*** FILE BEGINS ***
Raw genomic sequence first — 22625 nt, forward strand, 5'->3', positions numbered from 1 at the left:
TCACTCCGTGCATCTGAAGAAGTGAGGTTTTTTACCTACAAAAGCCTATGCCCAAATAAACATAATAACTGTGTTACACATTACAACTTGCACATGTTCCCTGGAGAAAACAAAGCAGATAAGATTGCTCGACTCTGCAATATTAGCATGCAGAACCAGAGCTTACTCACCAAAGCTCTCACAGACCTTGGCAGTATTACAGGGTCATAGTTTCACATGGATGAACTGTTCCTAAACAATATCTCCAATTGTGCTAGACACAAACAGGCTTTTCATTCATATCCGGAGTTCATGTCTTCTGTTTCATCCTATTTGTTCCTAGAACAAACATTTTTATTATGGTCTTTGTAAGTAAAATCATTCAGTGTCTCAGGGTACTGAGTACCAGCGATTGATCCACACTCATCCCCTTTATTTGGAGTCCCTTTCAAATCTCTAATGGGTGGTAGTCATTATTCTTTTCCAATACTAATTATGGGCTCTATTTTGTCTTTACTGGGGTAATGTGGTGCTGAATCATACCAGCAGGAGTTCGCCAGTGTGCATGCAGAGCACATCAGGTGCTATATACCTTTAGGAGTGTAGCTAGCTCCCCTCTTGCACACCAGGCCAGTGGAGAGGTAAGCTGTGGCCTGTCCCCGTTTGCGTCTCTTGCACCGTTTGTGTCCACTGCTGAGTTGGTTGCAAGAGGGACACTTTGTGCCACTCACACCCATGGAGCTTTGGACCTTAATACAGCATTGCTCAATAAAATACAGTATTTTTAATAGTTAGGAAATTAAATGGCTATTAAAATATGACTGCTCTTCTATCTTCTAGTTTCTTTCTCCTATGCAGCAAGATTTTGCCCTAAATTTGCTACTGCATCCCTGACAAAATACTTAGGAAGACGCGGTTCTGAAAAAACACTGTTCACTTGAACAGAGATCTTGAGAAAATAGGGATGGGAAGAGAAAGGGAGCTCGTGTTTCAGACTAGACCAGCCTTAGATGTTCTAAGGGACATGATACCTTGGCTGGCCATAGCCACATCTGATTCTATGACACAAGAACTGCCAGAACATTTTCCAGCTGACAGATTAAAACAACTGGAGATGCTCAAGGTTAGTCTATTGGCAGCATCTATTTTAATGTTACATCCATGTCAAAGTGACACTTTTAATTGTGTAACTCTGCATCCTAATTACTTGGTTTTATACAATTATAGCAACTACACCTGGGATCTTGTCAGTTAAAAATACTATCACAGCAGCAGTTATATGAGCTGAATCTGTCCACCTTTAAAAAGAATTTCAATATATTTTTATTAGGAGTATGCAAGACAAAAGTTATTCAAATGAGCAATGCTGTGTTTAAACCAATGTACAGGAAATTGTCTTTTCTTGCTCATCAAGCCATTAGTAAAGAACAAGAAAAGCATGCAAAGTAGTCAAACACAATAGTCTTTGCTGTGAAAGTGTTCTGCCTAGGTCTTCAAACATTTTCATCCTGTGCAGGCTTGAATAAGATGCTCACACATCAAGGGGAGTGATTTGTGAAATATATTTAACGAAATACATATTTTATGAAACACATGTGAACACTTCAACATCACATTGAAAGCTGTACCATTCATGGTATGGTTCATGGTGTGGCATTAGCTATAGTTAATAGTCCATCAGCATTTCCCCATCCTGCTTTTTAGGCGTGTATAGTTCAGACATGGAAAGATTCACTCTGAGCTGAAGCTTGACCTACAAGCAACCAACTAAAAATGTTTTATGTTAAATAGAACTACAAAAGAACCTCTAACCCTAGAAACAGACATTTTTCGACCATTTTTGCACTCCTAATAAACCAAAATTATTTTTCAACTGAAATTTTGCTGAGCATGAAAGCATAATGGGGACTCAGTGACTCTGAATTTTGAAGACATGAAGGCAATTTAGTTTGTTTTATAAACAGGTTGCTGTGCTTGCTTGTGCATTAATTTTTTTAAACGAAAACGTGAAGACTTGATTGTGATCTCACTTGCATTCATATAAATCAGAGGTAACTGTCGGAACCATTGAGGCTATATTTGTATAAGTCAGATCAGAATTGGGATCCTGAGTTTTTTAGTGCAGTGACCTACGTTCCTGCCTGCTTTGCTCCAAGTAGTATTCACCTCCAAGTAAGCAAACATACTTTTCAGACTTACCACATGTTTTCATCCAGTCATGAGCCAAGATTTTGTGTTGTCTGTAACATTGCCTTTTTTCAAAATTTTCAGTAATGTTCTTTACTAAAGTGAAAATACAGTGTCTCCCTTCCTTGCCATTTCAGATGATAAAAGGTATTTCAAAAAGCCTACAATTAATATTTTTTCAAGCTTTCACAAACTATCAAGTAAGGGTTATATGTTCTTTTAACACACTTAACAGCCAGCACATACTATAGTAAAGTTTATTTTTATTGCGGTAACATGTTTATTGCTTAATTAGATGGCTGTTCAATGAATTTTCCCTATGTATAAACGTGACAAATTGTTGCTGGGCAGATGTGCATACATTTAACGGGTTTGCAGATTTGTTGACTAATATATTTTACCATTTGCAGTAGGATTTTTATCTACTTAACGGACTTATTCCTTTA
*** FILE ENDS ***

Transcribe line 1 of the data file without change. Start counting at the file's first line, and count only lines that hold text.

Raw genomic sequence first — 22625 nt, forward strand, 5'->3', positions numbered from 1 at the left: